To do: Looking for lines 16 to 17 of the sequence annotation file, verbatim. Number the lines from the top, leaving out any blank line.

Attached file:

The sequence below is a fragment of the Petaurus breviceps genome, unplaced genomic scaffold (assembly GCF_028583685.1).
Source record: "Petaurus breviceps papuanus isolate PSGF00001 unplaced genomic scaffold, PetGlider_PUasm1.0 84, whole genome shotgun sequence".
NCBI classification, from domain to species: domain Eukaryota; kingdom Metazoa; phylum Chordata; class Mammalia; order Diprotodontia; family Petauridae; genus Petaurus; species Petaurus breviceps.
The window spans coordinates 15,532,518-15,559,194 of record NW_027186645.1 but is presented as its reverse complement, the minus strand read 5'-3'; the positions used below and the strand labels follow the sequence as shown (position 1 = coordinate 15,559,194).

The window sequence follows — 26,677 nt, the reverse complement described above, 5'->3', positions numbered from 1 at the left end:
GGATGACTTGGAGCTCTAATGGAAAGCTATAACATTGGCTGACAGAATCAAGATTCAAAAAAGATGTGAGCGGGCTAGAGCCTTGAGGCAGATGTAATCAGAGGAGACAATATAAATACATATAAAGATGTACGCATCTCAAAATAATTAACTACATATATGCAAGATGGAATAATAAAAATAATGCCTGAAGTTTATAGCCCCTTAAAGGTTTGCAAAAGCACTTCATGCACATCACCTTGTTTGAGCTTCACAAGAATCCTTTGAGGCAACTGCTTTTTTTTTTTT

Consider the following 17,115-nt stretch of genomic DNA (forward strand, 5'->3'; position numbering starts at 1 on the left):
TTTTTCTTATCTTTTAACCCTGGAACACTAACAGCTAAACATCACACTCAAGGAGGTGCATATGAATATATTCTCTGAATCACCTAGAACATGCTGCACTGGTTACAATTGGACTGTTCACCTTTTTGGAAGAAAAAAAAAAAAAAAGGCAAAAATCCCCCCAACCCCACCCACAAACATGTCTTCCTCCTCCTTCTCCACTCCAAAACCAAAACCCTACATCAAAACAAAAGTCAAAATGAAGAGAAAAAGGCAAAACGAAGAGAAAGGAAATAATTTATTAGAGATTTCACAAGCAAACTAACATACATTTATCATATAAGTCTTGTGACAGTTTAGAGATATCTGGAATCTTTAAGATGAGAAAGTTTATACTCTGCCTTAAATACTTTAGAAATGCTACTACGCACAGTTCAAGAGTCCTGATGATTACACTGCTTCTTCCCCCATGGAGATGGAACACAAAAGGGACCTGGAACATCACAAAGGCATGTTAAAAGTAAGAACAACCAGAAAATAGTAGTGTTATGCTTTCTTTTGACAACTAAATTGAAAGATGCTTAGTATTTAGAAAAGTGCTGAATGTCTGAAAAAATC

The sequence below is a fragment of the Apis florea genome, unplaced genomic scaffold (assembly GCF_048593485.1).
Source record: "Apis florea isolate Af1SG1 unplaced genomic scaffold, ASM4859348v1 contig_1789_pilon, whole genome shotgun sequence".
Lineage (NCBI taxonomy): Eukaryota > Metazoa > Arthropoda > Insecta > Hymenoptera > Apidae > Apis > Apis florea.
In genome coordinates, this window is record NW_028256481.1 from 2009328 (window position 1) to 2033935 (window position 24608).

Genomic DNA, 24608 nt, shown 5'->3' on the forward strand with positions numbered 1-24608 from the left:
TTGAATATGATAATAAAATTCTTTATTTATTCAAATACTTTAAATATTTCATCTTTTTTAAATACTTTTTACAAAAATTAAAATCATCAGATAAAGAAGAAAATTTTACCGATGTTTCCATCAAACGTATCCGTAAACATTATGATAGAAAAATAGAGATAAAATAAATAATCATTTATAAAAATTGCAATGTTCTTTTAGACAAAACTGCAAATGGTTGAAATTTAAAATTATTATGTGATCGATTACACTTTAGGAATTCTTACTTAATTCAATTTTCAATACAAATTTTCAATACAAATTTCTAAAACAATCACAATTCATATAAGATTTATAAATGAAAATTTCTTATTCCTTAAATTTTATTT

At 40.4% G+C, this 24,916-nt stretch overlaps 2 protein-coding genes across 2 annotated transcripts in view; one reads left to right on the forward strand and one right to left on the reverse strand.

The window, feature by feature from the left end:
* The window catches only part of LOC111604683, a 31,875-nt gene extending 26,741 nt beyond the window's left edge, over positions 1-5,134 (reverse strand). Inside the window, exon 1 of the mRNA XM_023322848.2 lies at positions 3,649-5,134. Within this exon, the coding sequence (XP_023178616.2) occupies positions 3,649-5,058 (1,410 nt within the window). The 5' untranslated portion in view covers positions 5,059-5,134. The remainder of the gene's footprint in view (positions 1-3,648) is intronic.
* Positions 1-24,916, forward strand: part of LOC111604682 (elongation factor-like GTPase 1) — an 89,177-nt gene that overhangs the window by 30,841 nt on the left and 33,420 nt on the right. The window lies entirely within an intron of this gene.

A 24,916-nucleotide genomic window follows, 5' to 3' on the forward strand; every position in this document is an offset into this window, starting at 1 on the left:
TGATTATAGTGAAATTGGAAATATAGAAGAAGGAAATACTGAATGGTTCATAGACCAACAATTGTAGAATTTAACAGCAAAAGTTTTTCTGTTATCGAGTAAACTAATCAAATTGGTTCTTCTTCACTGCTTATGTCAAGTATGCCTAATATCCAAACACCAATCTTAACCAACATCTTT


The window, feature by feature from the left end:
* The window catches only part of LOC111604683, a 31,875-nt gene extending 26,741 nt beyond the window's left edge, over positions 1-5,134 (reverse strand). Inside the window, exon 1 of the mRNA XM_023322848.2 lies at positions 3,649-5,134. Within this exon, the coding sequence (XP_023178616.2) occupies positions 3,649-5,058 (1,410 nt within the window). The 5' untranslated portion in view covers positions 5,059-5,134. The remainder of the gene's footprint in view (positions 1-3,648) is intronic.